• Shared Space

    Shared Space

    A quarter of Brown’s students are PhD and master’s candidates. The scale and culture of the University encourage close mentoring at all levels. 

  • Master's Education

    Master's Education

    Brown offers 28 Master's programs, ranging from Literary Arts to Computer Science. In May 2015, Brown conferred 520 Master's degrees, including the University's first Executive Master degrees. Learn about the programs.

  • Open Graduate Education

    Open Graduate Education

    Amy Teller, a PhD student in Sociology, is pursuing a master’s degree in Ecology and Evolutionary Biology. Having experience in the field and the lab makes a difference for someone who wants to integrate and communicate between the disciplines, she says. Design your own academic journey.

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    Master Words Video Project

    Master Words is a social media project for master’s students seeking expertise. In this series, students reflect on a word in a short video. Watch & learn more.

  • Intellectual Community

    Intellectual Community

    Diego Luis, a first-year PhD student in History, was "pleasantly surprised" by the very welcoming scholarly community and early opportunities to present research at Brown. Read more about his experience.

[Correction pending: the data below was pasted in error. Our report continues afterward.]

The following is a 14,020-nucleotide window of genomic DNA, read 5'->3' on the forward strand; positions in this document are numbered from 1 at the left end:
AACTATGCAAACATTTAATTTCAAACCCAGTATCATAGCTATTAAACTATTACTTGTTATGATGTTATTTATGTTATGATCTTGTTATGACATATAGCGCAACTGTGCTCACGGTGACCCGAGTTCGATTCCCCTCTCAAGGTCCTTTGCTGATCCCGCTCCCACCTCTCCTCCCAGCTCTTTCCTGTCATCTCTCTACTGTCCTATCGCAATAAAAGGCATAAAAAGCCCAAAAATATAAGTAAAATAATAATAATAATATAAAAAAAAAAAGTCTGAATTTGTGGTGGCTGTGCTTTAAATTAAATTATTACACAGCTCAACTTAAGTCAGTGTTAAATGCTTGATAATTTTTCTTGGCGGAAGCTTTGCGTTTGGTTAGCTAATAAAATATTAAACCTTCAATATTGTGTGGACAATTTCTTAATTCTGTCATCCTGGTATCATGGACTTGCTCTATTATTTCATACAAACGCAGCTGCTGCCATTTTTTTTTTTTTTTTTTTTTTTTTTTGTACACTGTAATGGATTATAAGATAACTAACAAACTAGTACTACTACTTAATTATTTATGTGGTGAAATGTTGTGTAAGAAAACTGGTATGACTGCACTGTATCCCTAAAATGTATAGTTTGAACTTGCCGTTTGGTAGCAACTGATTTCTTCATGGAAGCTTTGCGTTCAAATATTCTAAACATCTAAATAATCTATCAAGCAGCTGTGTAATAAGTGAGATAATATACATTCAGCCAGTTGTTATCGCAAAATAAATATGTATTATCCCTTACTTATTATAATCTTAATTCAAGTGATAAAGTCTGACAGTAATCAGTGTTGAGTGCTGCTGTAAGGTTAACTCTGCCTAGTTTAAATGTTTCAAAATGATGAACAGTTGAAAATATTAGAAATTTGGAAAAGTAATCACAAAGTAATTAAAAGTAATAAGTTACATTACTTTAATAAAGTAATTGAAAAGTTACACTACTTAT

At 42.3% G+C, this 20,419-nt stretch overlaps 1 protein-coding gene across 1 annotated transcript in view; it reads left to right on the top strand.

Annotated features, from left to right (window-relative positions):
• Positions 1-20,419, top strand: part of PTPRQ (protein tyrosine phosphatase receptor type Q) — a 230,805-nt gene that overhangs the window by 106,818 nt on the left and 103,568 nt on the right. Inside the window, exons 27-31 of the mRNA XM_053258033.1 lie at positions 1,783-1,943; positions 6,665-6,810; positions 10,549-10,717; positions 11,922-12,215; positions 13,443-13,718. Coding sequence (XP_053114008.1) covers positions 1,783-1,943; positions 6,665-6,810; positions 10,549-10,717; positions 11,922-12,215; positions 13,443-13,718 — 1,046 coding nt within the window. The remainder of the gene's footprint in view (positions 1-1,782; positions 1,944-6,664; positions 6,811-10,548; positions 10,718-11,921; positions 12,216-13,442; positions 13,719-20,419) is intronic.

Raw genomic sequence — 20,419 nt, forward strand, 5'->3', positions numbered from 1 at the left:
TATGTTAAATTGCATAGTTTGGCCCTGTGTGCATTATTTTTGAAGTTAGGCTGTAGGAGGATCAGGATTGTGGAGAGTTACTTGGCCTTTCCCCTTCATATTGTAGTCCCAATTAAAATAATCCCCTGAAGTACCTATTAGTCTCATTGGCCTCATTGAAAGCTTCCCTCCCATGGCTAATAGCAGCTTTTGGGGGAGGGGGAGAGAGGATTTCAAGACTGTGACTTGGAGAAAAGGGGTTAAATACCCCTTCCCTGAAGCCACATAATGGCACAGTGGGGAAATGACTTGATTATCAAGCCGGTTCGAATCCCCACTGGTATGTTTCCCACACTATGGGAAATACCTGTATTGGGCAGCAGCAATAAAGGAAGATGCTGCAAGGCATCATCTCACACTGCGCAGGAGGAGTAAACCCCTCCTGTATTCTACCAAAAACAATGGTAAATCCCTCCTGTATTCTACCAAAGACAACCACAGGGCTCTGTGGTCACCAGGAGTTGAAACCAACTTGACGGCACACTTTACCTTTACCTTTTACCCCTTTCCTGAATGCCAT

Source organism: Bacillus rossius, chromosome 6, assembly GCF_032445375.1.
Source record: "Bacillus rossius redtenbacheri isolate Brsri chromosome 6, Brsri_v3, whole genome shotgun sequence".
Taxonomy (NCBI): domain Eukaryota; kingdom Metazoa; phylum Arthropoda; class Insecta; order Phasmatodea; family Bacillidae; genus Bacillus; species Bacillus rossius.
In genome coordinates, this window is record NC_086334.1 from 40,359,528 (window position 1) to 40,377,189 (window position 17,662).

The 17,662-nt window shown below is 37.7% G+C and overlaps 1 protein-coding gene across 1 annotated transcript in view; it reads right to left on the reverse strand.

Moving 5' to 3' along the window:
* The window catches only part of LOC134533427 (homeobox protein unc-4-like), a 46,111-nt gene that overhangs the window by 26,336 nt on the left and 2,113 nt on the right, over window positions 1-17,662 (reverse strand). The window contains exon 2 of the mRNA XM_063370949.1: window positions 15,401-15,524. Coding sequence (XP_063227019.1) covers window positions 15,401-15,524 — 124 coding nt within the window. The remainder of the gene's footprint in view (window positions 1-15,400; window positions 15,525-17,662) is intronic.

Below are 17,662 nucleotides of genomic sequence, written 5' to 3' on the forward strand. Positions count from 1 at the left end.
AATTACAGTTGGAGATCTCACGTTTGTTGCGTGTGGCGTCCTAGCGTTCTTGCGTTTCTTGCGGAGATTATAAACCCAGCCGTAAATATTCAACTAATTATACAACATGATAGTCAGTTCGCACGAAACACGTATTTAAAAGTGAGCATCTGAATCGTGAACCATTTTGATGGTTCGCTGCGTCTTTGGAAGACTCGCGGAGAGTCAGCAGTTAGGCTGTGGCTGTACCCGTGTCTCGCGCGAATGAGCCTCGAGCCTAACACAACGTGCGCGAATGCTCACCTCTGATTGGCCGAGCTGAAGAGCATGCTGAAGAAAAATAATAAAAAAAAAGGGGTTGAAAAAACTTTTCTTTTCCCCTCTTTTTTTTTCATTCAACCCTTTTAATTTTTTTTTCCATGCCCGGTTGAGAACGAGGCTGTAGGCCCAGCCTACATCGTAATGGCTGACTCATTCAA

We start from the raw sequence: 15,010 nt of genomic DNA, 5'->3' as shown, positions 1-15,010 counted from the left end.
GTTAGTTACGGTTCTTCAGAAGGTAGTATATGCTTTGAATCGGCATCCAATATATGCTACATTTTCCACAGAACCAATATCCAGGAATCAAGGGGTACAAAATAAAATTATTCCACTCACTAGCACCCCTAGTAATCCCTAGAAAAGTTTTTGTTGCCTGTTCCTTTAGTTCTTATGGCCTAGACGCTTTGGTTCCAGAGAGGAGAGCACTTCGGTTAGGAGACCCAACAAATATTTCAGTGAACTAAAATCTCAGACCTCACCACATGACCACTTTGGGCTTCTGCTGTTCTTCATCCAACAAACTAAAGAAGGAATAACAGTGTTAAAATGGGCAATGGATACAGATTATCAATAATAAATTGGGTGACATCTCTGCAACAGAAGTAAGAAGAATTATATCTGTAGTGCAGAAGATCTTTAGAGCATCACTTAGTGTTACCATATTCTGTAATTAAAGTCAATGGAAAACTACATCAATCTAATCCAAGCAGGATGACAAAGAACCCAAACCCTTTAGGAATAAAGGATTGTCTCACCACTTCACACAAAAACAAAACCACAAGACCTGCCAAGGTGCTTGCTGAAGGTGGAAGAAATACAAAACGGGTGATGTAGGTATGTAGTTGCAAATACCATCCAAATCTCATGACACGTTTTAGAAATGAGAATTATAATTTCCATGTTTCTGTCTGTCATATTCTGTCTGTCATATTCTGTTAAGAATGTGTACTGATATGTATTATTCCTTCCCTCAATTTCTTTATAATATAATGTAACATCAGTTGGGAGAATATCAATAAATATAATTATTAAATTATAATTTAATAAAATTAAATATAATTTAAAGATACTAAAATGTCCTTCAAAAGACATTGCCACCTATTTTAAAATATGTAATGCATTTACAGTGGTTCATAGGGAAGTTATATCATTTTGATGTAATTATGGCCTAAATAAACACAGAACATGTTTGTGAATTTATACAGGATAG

• Career Pathways

    Career Pathways

    GradCON brings alumni and students together to network and talk about careers beyond the traditional academic path. Nearly 300 graduate students and 42 alumni attended the second annual event. Read the story.

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News and Announcements

Math Model Helps Show How Zebrafish Get Their Stripes

A mathematical model developed by Brown University researchers, including doctoral student in Applied Mathematics Alexandria Volkening, is shedding new light on how zebrafish get their iconic stripes. The model helps to demonstrate how two dynamic processes—the movement of pigment cells across the skin, and the birth and death of cells as the fish grows—combine to keep zebrafish stripes in line.

PhD Students Build on Bowen's Sigma-2 Discovery

Combatting cancer:

Brown University biologist Wayne Bowen didn’t know 25 years ago what would become of his discovery of the sigma-2 receptor, which may have substantial roles in cancer and Alzheimer’s disease. But at a national meeting in Chicago last month, it was clear his work had spawned a fertile and vibrant field. Doctoral students Cheri Liu and Hilary Nicholson attended with Bowen and presented research they conducted in the Bowen lab.